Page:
Physicist: Several questions about doing basic math with infinity have been emailed over the years, so here’s a bunch of them! (More can be added later)
Infinity comes in a lot of shapes and flavors. However, the most straightforward infinity that makes the most intuitive sense (for most people) is probably the infinity that “sits at the end of the number line“. is defined as the “value” such that given any number, x, we always have x < . “Value” is in quotes there (‘ ” ” ‘) because infinity isn’t an actual value, it’s more of a place-holder for “bigger than anything else”.
As soon as the word “infinity” is dropped anywhere on the internet the tone suddenly becomes a little… philosophical. So, just to be specific: > x, for any number x, and is assumed to be the unique thing that has that property (Nothing more or less).
+ 1 = ?
Like you’d expect, + 1 = . This is because > x-1, for any x, and therefore + 1 > x for any x, and therefore (because is defined to be the only thing with this property), +1 = . This brings up the interesting fact that + 1 is not bigger than (no matter what any second grader might say). They’re the same.
+ = ?
again. Pick any number, x, and you find that + > + x/2 > x/2 + x/2 = x. So, + = . This one isn’t too surprising either.
– = ?
This is a bit more nuanced. Your first inclination might be “0”, but keep in mind that that would mean that – = ( + 1) – = 1. The “not-a-number-ness” of infinity means that subtracting it from itself doesn’t make sense, or at the very least, doesn’t have a definitive result.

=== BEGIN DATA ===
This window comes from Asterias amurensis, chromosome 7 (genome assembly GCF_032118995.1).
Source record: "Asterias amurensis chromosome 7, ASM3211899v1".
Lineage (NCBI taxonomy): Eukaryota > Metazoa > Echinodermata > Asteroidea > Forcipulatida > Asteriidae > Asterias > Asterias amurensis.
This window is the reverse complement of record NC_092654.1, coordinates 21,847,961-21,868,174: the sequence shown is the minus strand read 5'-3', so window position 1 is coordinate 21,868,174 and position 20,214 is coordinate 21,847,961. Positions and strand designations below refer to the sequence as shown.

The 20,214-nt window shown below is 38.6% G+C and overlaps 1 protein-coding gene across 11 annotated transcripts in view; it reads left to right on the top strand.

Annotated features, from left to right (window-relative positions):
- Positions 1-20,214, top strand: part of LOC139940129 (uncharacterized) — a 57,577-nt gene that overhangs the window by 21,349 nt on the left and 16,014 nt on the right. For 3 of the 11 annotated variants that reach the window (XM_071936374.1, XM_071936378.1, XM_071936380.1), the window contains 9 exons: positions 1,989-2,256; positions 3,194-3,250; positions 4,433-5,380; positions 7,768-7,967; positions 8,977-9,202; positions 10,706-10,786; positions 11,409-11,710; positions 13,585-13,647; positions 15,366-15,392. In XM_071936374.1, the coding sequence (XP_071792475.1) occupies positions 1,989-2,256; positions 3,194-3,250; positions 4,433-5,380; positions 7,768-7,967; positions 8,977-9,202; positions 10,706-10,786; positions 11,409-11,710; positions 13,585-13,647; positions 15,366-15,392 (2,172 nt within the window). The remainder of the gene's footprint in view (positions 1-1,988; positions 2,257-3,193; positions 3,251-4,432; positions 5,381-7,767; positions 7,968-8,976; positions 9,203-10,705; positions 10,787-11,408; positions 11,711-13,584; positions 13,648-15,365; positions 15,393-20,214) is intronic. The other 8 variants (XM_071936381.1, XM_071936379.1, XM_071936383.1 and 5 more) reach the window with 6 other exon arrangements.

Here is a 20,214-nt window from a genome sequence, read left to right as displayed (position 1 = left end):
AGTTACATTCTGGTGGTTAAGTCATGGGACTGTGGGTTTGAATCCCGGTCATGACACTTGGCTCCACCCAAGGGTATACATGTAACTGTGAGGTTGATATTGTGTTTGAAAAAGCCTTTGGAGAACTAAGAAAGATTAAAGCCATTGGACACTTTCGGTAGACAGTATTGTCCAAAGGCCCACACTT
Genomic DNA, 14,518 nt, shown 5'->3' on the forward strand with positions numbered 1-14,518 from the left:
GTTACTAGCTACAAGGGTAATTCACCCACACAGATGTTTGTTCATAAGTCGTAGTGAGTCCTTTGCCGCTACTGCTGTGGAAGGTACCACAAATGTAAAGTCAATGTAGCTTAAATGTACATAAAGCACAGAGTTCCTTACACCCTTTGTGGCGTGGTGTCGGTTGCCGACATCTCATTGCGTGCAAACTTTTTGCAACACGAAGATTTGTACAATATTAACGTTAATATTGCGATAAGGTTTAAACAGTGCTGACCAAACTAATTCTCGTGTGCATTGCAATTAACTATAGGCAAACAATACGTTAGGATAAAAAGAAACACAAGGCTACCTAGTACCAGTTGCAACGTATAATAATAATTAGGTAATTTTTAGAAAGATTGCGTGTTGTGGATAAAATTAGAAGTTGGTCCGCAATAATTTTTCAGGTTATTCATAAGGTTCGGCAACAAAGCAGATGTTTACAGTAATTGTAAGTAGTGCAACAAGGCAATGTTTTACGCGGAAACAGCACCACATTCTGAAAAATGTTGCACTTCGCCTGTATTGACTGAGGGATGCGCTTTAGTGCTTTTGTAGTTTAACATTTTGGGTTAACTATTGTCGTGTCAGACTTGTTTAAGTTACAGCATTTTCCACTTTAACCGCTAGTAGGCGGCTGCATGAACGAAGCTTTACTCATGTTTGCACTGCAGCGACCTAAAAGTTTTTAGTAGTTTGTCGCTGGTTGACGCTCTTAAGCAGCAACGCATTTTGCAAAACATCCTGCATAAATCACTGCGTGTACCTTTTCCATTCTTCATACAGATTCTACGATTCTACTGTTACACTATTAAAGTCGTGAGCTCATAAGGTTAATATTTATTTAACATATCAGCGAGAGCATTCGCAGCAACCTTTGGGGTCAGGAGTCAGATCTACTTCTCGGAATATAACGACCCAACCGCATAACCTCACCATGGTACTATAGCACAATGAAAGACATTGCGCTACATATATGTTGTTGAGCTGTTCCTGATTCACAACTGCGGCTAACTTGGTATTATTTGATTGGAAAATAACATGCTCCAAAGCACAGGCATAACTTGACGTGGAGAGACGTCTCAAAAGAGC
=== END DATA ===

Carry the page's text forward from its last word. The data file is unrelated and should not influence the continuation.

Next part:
/ = ?
This is just as nuanced. You may think “1”, because you’re probably more reasonable than not. But consider, if that were the case, then: / = ( + )/ = 2. So, again, there’s no definitive result.
Is even or odd?
Something is even if, when divided by two, the result is an integer. But is /2 an integer? is generally considered to not be an integer (or rational, or even irrational), so isn’t generally considered to be either even or odd.
On a case-by-case basis you can sometimes have “disagreeing infinities” and figure out what they equal. For example, involves a positive infinity () and a negative infinity (), but if you add up the sum one terms at a time you find that it equals ln(2) = 0.6931…
But in general, the operations we freely use with ordinary numbers (addition, subtraction, ) need to be considered very, very carefully before they’re applied to infinities (or even zeros). In fact, mathematicians almost never “plug in “. Instead, they “sneak up” on it using by limits. For example, if you want to figure out what 1/ is, you say “what is the limit as the number x gets arbitrarily large of the function 1/x?”. In this case you can reasonably say that 1/ = 0, but without actually plugging in weird stuff that doesn’t have an actual, numerical, value.